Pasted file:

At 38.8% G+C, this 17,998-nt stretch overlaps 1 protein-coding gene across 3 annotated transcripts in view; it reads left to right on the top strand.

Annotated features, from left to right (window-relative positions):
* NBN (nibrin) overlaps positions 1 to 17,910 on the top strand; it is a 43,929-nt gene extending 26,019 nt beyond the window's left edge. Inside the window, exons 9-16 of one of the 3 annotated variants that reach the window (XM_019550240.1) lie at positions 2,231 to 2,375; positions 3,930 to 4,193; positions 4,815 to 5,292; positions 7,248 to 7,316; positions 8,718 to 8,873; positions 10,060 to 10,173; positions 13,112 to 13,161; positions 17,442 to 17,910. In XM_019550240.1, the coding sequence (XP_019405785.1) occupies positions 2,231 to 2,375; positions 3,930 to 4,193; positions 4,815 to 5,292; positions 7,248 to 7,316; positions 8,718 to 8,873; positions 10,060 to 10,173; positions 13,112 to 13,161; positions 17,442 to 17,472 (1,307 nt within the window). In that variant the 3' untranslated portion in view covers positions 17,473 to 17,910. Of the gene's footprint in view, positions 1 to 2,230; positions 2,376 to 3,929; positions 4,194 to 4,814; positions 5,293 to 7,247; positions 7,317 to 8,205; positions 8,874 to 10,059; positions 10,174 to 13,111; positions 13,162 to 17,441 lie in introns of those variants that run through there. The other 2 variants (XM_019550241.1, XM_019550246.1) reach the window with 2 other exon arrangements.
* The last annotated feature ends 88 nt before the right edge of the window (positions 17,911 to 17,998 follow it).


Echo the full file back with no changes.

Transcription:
At 38.8% G+C, this 17,998-nt stretch overlaps 1 protein-coding gene across 3 annotated transcripts in view; it reads left to right on the top strand.

Annotated features, from left to right (window-relative positions):
* NBN (nibrin) overlaps positions 1 to 17,910 on the top strand; it is a 43,929-nt gene extending 26,019 nt beyond the window's left edge. Inside the window, exons 9-16 of one of the 3 annotated variants that reach the window (XM_019550240.1) lie at positions 2,231 to 2,375; positions 3,930 to 4,193; positions 4,815 to 5,292; positions 7,248 to 7,316; positions 8,718 to 8,873; positions 10,060 to 10,173; positions 13,112 to 13,161; positions 17,442 to 17,910. In XM_019550240.1, the coding sequence (XP_019405785.1) occupies positions 2,231 to 2,375; positions 3,930 to 4,193; positions 4,815 to 5,292; positions 7,248 to 7,316; positions 8,718 to 8,873; positions 10,060 to 10,173; positions 13,112 to 13,161; positions 17,442 to 17,472 (1,307 nt within the window). In that variant the 3' untranslated portion in view covers positions 17,473 to 17,910. Of the gene's footprint in view, positions 1 to 2,230; positions 2,376 to 3,929; positions 4,194 to 4,814; positions 5,293 to 7,247; positions 7,317 to 8,205; positions 8,874 to 10,059; positions 10,174 to 13,111; positions 13,162 to 17,441 lie in introns of those variants that run through there. The other 2 variants (XM_019550241.1, XM_019550246.1) reach the window with 2 other exon arrangements.
* The last annotated feature ends 88 nt before the right edge of the window (positions 17,911 to 17,998 follow it).